says the developer of one of the world’s largest projects under construction (reports The Australian Financial Review).
Strandline Resources revealed on Friday that its mining contractor, Mine Site Construction Services, was preparing to start pre-production operations at its Coburn mineral sands project north of Geraldton in Western Australia in May, a few months before originally planned.
Despite skills shortages and rising inflation sweeping through the WA mining sector, the $338 million project remains on budget and on track to begin production of zircon and titanium in the December quarter, with construction 65 per cent complete.
Strandline managing director Luke Graham, an engineer who worked for more than a decade at Sedgman before it was bought by CIMIC, said it had “broken the back” of the project as mineral sands prices hit 10-year highs amid booming building and renovation activity globally spurred by government stimulus.
“The big trend in the market at the moment that’s driving demand is larger format tiles. If you’re renovating your kitchen or bathroom, you’re probably doing floor to ceiling tiles or something, which means double the amount of zircon for its strength properties,” Mr Graham told The Australian Financial Review.
“That’s a real trend in Europe in particular, and it’s coming through in other areas which is driving that demand.”
Following recent warnings from UBS analysts that COVID-19’s prevalence in WA could interrupt projects, Mr Graham conceded that outbreaks at mines around the world remained a key risk, but said there had been no impact yet and safety protocols were working well.
As WA recorded 8731 cases on Friday, fewer than previous highs during the week, he declined to comment on whether the government should relax the state’s close contact and isolation rules.
“We’ve had a few cases on our site as lately as the last few days and it’s inevitable because it’s rife through the state right now,” he said. “We haven’t lost any time or any issues, but in saying that, this thing can get out of hand really quickly ... but we’re doing everything we can to mitigate that.”
According to the Perth-based company’s definitive feasibility study in mid-2020, the project was forecast to pump out average annual earnings before interest, tax, depreciation and amortisation of $104 million over the project’s 22.5-year mine life. But since then, mineral sands prices have jumped. Zircon is trading at around $US3200 a tonne and bulk rutile – the most common form of titanium dioxide used to make paint, varnishes, paper and plastics – is selling for about $US1800 a tonne.
Along with strong demand driven by the global recovery, governments around the world are trying to lock in the supply of minerals deemed critical for their future demands, particularly battery materials and commodities required for defence and energy. The Australian government’s list of 26 priority critical minerals includes mineral sands zircon and titanium, plus rare earths.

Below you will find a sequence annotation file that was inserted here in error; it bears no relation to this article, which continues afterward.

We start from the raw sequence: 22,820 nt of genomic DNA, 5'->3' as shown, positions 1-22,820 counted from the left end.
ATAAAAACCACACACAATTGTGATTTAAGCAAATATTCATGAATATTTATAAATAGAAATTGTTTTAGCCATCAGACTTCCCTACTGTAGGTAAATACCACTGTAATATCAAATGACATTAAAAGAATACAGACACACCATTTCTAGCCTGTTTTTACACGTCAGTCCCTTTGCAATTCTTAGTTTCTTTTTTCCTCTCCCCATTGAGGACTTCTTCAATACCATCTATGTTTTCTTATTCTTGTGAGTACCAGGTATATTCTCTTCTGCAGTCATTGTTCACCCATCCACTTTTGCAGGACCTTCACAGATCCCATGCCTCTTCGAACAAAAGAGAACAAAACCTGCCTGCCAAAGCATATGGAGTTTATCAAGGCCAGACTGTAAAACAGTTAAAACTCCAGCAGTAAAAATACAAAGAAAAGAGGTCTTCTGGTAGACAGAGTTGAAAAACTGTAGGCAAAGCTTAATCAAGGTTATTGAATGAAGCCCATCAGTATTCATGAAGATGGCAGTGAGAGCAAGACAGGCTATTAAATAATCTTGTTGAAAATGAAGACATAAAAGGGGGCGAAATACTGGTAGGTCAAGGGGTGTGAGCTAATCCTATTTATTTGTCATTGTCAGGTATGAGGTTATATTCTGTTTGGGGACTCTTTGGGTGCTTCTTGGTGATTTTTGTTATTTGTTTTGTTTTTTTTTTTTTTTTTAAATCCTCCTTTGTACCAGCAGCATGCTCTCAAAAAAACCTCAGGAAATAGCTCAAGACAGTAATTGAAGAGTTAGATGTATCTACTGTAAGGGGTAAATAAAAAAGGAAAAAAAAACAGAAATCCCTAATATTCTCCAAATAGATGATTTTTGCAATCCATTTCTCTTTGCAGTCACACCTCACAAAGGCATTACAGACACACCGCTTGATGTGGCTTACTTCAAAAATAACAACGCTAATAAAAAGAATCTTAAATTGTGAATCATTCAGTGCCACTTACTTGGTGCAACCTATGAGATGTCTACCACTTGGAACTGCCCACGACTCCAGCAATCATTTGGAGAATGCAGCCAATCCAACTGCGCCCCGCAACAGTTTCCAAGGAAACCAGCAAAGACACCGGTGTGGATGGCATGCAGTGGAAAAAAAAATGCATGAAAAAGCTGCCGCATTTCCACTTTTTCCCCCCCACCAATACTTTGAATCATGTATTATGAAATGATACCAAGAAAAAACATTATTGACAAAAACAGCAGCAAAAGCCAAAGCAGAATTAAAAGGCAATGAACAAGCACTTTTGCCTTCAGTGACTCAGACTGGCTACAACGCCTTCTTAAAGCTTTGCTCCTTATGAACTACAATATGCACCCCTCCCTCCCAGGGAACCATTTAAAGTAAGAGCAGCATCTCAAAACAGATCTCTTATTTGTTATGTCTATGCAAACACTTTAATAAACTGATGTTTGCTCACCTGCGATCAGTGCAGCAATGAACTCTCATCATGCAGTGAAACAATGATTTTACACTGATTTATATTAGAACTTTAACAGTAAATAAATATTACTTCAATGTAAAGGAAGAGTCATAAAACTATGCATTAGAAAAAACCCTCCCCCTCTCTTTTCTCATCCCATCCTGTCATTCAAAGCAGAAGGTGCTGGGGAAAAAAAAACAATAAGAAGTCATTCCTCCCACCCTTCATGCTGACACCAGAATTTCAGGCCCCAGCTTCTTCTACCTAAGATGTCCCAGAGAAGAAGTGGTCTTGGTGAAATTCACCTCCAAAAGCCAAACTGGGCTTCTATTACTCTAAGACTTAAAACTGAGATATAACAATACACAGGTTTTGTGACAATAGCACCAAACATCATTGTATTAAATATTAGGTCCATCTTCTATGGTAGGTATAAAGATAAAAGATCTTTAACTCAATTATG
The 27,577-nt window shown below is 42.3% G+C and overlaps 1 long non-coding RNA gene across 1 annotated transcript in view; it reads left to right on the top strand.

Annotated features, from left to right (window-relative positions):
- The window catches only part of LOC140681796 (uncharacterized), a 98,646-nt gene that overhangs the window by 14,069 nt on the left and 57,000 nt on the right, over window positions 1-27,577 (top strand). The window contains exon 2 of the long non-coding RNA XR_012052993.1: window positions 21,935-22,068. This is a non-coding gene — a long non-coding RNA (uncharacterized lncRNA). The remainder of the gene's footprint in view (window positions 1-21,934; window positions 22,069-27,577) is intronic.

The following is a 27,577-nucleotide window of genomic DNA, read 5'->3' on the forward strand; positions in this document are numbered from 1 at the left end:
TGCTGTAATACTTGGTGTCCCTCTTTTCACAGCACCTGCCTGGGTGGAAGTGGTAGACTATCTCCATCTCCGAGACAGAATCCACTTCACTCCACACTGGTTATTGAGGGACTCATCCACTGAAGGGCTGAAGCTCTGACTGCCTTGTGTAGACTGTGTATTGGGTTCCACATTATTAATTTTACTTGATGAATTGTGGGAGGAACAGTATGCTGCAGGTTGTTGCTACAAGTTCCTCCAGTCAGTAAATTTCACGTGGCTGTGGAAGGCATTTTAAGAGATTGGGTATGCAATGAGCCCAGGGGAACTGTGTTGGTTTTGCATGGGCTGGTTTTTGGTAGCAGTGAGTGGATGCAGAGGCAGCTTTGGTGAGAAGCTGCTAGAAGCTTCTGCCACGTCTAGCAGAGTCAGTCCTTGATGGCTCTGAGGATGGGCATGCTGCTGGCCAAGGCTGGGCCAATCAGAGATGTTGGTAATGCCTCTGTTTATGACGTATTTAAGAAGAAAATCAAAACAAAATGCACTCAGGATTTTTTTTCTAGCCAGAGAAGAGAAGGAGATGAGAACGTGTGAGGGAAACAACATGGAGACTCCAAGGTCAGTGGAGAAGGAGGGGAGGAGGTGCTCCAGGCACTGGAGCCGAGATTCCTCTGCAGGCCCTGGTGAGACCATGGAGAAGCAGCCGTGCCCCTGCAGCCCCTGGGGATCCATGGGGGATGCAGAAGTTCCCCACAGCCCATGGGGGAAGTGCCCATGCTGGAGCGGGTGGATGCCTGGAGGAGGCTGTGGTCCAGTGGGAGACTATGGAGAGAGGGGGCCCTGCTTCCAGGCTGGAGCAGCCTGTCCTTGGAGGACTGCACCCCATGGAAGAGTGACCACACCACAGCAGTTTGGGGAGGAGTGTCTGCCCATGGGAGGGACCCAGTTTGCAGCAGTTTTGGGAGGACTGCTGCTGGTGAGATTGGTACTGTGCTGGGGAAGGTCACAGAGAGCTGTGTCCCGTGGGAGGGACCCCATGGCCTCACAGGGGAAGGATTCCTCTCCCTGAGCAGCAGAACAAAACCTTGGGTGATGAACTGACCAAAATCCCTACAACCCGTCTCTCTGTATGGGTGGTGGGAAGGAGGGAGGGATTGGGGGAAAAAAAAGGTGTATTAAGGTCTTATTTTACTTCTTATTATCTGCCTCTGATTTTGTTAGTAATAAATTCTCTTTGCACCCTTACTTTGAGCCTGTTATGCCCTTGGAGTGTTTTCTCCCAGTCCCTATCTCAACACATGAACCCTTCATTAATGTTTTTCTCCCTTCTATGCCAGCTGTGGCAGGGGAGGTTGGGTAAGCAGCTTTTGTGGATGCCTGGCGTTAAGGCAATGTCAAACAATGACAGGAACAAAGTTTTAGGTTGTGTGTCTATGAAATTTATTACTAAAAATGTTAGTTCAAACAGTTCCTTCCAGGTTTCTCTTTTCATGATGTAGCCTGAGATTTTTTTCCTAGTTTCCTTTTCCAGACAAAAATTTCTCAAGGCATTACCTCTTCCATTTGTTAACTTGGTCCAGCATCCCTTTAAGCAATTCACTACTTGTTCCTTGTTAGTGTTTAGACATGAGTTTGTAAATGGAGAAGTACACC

Like many of these minerals, Mr Graham said demand for zircon and rutile had shot higher after years of underinvestment across the industry. He believes the Coburn project is the biggest mineral sands venture under construction around the world. It secured $150 million from the government’s Northern Australia Infrastructure Facility, one of several schemes set up in recent years to pump billions of dollars into critical minerals.
“There’s kind of a mad rush to bring new projects on, but there’s just not good quality projects around the world,” Mr Graham said. “[And] the lack of supply and the strong underlying demand has basically surprised the sector and the pricing is all of a sudden just red hot.”
Following a site visit to Coburn last month, Shaw & Partners analyst Andrew Hines said the project was set to come online amid a “very tight” mineral sands market, and it had been “exceptionally well managed” to date, noting the use of fixed-price contracts with contractors early on. It has locked in offtake agreements for all the initial production.
Although conceding some help from the commodity pricing environment, Mr Graham said fixed-price contracts were part of the project’s success to date, but ultimately the company’s leaders were navigating WA’s “really hot” mining market by leveraging their years of engineering and construction experience, and focusing on its people and culture.
“We just keep it real and really understand risk profile, and we locked a lot away [prior to final investment decision],” he said.